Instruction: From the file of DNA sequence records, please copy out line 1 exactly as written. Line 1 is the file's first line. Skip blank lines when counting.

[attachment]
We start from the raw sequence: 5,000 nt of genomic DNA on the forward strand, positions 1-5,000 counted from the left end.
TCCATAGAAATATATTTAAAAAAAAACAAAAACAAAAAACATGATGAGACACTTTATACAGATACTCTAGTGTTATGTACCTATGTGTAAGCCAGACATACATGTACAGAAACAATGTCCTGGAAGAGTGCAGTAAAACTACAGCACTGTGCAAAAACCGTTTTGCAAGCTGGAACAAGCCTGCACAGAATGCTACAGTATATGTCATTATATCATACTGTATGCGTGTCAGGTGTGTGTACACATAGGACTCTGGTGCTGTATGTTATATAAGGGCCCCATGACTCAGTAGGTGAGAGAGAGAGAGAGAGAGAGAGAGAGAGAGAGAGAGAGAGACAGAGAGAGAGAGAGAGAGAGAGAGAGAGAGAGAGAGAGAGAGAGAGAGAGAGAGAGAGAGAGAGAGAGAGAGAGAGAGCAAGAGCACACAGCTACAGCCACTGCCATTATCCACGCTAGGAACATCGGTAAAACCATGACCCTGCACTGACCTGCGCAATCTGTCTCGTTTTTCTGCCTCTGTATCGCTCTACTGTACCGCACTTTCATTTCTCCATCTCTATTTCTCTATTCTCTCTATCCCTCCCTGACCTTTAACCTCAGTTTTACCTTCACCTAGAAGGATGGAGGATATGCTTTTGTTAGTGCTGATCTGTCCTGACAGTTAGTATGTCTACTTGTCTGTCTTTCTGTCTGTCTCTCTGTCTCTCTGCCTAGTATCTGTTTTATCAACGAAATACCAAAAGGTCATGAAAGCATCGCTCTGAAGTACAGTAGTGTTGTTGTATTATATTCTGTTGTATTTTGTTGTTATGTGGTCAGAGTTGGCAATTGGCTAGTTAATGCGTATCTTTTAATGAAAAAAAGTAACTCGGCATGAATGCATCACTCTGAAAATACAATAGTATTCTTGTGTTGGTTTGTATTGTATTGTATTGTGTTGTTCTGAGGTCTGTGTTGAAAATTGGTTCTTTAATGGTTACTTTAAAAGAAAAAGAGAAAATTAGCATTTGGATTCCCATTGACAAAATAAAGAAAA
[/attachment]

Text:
We start from the raw sequence: 5,000 nt of genomic DNA on the forward strand, positions 1-5,000 counted from the left end.